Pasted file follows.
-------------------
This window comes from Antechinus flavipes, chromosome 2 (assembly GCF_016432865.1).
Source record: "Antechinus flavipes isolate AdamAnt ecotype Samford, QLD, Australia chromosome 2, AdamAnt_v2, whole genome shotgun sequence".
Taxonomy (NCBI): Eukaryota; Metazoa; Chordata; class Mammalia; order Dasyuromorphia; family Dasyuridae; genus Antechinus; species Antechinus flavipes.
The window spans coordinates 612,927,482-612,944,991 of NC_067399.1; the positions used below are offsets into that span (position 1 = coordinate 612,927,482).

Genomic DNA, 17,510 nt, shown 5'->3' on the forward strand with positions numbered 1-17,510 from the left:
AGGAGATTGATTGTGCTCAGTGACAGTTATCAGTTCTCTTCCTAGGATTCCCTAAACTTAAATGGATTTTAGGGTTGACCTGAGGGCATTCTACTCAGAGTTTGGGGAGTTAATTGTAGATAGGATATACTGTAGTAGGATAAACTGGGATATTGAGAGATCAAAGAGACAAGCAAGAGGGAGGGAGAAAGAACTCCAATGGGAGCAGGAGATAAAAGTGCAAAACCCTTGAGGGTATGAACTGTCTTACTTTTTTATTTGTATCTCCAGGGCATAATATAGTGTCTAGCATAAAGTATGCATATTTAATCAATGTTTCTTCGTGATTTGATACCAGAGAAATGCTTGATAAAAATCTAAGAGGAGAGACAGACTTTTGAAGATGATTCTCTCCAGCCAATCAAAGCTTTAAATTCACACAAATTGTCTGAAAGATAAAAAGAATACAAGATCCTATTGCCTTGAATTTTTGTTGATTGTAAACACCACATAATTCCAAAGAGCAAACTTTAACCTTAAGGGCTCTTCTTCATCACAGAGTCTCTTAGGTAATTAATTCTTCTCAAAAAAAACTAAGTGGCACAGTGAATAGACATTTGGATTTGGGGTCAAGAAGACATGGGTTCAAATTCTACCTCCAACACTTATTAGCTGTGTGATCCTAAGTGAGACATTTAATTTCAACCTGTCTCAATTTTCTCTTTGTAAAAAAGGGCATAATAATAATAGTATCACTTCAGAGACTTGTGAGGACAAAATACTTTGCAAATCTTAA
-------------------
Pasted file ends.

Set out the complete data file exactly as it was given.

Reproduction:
This window comes from Antechinus flavipes, chromosome 2 (assembly GCF_016432865.1).
Source record: "Antechinus flavipes isolate AdamAnt ecotype Samford, QLD, Australia chromosome 2, AdamAnt_v2, whole genome shotgun sequence".
Taxonomy (NCBI): Eukaryota; Metazoa; Chordata; class Mammalia; order Dasyuromorphia; family Dasyuridae; genus Antechinus; species Antechinus flavipes.
The window spans coordinates 612,927,482-612,944,991 of NC_067399.1; the positions used below are offsets into that span (position 1 = coordinate 612,927,482).

Genomic DNA, 17,510 nt, shown 5'->3' on the forward strand with positions numbered 1-17,510 from the left:
AGGAGATTGATTGTGCTCAGTGACAGTTATCAGTTCTCTTCCTAGGATTCCCTAAACTTAAATGGATTTTAGGGTTGACCTGAGGGCATTCTACTCAGAGTTTGGGGAGTTAATTGTAGATAGGATATACTGTAGTAGGATAAACTGGGATATTGAGAGATCAAAGAGACAAGCAAGAGGGAGGGAGAAAGAACTCCAATGGGAGCAGGAGATAAAAGTGCAAAACCCTTGAGGGTATGAACTGTCTTACTTTTTTATTTGTATCTCCAGGGCATAATATAGTGTCTAGCATAAAGTATGCATATTTAATCAATGTTTCTTCGTGATTTGATACCAGAGAAATGCTTGATAAAAATCTAAGAGGAGAGACAGACTTTTGAAGATGATTCTCTCCAGCCAATCAAAGCTTTAAATTCACACAAATTGTCTGAAAGATAAAAAGAATACAAGATCCTATTGCCTTGAATTTTTGTTGATTGTAAACACCACATAATTCCAAAGAGCAAACTTTAACCTTAAGGGCTCTTCTTCATCACAGAGTCTCTTAGGTAATTAATTCTTCTCAAAAAAAACTAAGTGGCACAGTGAATAGACATTTGGATTTGGGGTCAAGAAGACATGGGTTCAAATTCTACCTCCAACACTTATTAGCTGTGTGATCCTAAGTGAGACATTTAATTTCAACCTGTCTCAATTTTCTCTTTGTAAAAAAGGGCATAATAATAATAGTATCACTTCAGAGACTTGTGAGGACAAAATACTTTGCAAATCTTAA